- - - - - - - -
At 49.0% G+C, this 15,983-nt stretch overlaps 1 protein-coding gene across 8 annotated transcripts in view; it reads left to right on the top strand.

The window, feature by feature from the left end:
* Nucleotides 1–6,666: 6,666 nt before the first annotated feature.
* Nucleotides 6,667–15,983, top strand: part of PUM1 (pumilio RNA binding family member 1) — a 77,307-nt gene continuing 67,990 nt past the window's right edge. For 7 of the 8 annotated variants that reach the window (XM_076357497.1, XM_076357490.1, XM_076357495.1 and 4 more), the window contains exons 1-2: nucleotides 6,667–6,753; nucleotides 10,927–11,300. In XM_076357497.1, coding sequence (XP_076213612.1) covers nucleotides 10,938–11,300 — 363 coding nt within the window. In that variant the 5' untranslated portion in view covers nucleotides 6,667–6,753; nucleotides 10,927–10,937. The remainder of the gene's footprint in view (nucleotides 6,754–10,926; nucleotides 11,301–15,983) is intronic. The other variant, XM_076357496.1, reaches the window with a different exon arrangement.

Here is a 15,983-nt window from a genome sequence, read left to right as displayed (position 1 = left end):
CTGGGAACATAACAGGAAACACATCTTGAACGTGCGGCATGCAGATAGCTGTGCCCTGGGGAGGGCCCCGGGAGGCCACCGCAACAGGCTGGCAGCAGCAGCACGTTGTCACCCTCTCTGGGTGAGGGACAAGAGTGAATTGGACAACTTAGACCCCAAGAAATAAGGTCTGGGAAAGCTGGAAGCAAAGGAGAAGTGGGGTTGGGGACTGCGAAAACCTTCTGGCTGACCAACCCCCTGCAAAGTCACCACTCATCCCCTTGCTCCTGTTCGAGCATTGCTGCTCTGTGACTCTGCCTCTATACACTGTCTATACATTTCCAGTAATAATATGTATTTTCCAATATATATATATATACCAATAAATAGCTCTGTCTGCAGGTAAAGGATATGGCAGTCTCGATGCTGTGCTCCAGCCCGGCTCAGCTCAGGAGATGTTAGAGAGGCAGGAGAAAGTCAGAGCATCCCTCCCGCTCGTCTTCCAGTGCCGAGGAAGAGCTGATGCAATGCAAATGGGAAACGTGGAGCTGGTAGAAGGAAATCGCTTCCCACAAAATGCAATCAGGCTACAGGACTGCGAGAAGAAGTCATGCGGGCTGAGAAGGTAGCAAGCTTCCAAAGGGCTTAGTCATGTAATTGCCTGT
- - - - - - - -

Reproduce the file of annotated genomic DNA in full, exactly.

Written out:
At 49.0% G+C, this 15,983-nt stretch overlaps 1 protein-coding gene across 8 annotated transcripts in view; it reads left to right on the top strand.

The window, feature by feature from the left end:
* Nucleotides 1–6,666: 6,666 nt before the first annotated feature.
* Nucleotides 6,667–15,983, top strand: part of PUM1 (pumilio RNA binding family member 1) — a 77,307-nt gene continuing 67,990 nt past the window's right edge. For 7 of the 8 annotated variants that reach the window (XM_076357497.1, XM_076357490.1, XM_076357495.1 and 4 more), the window contains exons 1-2: nucleotides 6,667–6,753; nucleotides 10,927–11,300. In XM_076357497.1, coding sequence (XP_076213612.1) covers nucleotides 10,938–11,300 — 363 coding nt within the window. In that variant the 5' untranslated portion in view covers nucleotides 6,667–6,753; nucleotides 10,927–10,937. The remainder of the gene's footprint in view (nucleotides 6,754–10,926; nucleotides 11,301–15,983) is intronic. The other variant, XM_076357496.1, reaches the window with a different exon arrangement.

Here is a 15,983-nt window from a genome sequence, read left to right as displayed (position 1 = left end):
CTGGGAACATAACAGGAAACACATCTTGAACGTGCGGCATGCAGATAGCTGTGCCCTGGGGAGGGCCCCGGGAGGCCACCGCAACAGGCTGGCAGCAGCAGCACGTTGTCACCCTCTCTGGGTGAGGGACAAGAGTGAATTGGACAACTTAGACCCCAAGAAATAAGGTCTGGGAAAGCTGGAAGCAAAGGAGAAGTGGGGTTGGGGACTGCGAAAACCTTCTGGCTGACCAACCCCCTGCAAAGTCACCACTCATCCCCTTGCTCCTGTTCGAGCATTGCTGCTCTGTGACTCTGCCTCTATACACTGTCTATACATTTCCAGTAATAATATGTATTTTCCAATATATATATATATACCAATAAATAGCTCTGTCTGCAGGTAAAGGATATGGCAGTCTCGATGCTGTGCTCCAGCCCGGCTCAGCTCAGGAGATGTTAGAGAGGCAGGAGAAAGTCAGAGCATCCCTCCCGCTCGTCTTCCAGTGCCGAGGAAGAGCTGATGCAATGCAAATGGGAAACGTGGAGCTGGTAGAAGGAAATCGCTTCCCACAAAATGCAATCAGGCTACAGGACTGCGAGAAGAAGTCATGCGGGCTGAGAAGGTAGCAAGCTTCCAAAGGGCTTAGTCATGTAATTGCCTGT